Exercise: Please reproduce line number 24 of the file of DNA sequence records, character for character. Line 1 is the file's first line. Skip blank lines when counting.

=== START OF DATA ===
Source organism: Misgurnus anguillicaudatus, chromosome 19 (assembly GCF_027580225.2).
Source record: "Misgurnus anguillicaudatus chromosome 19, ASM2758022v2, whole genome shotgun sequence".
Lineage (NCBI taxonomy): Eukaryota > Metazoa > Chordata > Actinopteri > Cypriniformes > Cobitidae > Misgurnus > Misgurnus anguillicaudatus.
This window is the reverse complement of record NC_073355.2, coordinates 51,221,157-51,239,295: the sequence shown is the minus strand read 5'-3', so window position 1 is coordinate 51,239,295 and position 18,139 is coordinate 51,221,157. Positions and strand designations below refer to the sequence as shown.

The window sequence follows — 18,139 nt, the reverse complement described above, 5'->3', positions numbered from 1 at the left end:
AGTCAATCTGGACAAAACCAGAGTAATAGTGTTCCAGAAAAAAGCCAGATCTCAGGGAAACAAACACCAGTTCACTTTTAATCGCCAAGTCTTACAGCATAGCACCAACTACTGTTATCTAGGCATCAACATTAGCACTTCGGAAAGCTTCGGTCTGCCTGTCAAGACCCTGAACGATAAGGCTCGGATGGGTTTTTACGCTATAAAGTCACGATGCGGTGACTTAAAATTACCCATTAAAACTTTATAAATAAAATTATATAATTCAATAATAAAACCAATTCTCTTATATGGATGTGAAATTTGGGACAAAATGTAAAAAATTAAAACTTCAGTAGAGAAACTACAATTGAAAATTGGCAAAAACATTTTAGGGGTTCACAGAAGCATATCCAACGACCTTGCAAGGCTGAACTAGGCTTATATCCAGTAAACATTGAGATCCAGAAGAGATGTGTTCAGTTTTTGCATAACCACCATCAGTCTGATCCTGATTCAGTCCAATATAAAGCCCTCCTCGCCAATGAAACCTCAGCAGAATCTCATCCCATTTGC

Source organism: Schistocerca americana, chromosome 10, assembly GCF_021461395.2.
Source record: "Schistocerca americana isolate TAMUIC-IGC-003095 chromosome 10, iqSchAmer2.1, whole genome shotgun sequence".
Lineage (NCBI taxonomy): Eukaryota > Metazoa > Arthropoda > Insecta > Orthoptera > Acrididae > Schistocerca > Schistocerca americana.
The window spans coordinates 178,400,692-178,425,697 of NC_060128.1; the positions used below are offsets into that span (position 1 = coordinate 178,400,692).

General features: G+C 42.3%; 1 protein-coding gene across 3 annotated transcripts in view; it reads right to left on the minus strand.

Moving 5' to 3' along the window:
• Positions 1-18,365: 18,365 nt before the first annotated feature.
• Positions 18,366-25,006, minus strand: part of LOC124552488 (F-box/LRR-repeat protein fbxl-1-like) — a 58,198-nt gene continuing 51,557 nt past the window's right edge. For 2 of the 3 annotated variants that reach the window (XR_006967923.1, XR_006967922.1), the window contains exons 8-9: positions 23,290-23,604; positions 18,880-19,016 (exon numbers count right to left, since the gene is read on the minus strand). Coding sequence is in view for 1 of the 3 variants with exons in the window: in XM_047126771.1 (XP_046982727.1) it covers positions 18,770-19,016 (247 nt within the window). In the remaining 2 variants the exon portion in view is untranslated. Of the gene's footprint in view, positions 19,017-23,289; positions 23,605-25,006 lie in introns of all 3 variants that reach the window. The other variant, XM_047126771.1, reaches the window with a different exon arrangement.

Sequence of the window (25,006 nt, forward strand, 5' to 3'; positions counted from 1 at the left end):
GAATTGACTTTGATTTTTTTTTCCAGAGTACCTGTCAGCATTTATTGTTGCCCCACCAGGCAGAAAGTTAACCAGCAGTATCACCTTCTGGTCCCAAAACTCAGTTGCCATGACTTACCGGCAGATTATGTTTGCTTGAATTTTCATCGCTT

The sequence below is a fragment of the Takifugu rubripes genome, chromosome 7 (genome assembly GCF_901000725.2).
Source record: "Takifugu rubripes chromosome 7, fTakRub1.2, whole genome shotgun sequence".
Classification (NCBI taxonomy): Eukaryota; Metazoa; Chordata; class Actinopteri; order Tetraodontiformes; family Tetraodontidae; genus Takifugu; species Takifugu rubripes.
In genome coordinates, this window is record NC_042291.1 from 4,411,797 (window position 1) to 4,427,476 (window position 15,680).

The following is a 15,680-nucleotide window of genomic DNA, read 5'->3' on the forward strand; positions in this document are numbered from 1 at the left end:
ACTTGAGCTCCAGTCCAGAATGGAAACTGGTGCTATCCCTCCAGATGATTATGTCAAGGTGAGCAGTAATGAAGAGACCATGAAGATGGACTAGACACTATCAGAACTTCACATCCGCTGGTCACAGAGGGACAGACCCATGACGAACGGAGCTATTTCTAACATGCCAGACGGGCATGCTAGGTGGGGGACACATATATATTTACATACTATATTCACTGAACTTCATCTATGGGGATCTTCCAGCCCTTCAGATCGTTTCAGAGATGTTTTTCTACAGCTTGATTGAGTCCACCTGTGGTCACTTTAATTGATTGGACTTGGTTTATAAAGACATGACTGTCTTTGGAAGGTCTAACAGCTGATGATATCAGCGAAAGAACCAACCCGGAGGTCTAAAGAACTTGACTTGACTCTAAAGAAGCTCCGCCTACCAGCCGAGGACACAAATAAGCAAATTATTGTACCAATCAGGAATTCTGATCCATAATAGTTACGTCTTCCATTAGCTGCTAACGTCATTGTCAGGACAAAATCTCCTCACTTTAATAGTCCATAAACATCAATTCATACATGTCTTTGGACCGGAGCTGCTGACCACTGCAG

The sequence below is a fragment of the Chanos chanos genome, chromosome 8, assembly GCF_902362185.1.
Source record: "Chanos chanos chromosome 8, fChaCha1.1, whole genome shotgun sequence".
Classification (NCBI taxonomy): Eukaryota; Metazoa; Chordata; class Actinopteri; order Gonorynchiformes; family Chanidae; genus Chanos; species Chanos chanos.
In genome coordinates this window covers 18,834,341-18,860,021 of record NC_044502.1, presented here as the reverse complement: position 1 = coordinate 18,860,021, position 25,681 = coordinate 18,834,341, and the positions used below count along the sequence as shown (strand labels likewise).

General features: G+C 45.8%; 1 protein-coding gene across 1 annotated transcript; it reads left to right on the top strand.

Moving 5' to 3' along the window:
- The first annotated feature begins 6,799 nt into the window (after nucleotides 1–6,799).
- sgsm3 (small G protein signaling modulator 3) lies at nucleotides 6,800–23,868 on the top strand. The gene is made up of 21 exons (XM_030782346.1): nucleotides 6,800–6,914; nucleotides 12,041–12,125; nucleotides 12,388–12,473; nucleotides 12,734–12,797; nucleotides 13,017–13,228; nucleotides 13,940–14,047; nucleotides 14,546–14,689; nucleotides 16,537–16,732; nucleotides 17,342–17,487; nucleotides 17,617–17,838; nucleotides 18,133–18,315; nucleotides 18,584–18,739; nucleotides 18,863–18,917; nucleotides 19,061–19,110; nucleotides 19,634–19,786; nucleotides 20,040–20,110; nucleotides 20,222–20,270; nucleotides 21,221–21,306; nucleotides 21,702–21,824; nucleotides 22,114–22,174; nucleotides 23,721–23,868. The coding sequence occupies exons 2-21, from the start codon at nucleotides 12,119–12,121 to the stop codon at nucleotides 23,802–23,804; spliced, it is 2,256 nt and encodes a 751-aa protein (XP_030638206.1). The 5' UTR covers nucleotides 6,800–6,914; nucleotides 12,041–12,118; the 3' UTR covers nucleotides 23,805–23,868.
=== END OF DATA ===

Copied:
Source record: "Chanos chanos chromosome 8, fChaCha1.1, whole genome shotgun sequence".